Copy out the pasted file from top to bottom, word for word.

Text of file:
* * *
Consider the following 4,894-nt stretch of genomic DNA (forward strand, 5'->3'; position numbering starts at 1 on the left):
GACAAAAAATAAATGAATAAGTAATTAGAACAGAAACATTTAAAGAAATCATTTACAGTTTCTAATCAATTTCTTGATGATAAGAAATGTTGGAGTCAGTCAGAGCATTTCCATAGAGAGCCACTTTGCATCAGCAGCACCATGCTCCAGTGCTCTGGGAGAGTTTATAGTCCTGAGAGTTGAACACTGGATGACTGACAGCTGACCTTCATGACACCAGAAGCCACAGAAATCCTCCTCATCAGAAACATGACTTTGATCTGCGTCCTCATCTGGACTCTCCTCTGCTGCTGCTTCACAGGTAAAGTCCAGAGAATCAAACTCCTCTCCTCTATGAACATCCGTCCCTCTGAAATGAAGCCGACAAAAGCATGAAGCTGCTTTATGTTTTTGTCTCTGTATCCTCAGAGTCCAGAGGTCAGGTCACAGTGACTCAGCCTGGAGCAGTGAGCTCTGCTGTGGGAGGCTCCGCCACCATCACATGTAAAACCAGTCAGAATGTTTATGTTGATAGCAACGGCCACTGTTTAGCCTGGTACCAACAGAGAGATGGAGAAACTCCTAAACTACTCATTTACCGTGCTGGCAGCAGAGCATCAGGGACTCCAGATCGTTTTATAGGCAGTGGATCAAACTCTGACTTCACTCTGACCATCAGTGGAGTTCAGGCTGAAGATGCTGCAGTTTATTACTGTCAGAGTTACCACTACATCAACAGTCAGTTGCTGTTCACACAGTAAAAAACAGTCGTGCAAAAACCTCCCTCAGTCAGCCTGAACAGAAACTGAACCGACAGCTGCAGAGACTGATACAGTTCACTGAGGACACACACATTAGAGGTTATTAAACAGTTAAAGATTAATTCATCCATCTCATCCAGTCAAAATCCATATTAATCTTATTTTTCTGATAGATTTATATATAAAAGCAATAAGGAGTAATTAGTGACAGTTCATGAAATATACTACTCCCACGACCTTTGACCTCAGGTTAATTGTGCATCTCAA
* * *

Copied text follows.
Consider the following 4,894-nt stretch of genomic DNA (forward strand, 5'->3'; position numbering starts at 1 on the left):
GACAAAAAATAAATGAATAAGTAATTAGAACAGAAACATTTAAAGAAATCATTTACAGTTTCTAATCAATTTCTTGATGATAAGAAATGTTGGAGTCAGTCAGAGCATTTCCATAGAGAGCCACTTTGCATCAGCAGCACCATGCTCCAGTGCTCTGGGAGAGTTTATAGTCCTGAGAGTTGAACACTGGATGACTGACAGCTGACCTTCATGACACCAGAAGCCACAGAAATCCTCCTCATCAGAAACATGACTTTGATCTGCGTCCTCATCTGGACTCTCCTCTGCTGCTGCTTCACAGGTAAAGTCCAGAGAATCAAACTCCTCTCCTCTATGAACATCCGTCCCTCTGAAATGAAGCCGACAAAAGCATGAAGCTGCTTTATGTTTTTGTCTCTGTATCCTCAGAGTCCAGAGGTCAGGTCACAGTGACTCAGCCTGGAGCAGTGAGCTCTGCTGTGGGAGGCTCCGCCACCATCACATGTAAAACCAGTCAGAATGTTTATGTTGATAGCAACGGCCACTGTTTAGCCTGGTACCAACAGAGAGATGGAGAAACTCCTAAACTACTCATTTACCGTGCTGGCAGCAGAGCATCAGGGACTCCAGATCGTTTTATAGGCAGTGGATCAAACTCTGACTTCACTCTGACCATCAGTGGAGTTCAGGCTGAAGATGCTGCAGTTTATTACTGTCAGAGTTACCACTACATCAACAGTCAGTTGCTGTTCACACAGTAAAAAACAGTCGTGCAAAAACCTCCCTCAGTCAGCCTGAACAGAAACTGAACCGACAGCTGCAGAGACTGATACAGTTCACTGAGGACACACACATTAGAGGTTATTAAACAGTTAAAGATTAATTCATCCATCTCATCCAGTCAAAATCCATATTAATCTTATTTTTCTGATAGATTTATATATAAAAGCAATAAGGAGTAATTAGTGACAGTTCATGAAATATACTACTCCCACGACCTTTGACCTCAGGTTAATTGTGCATCTCAA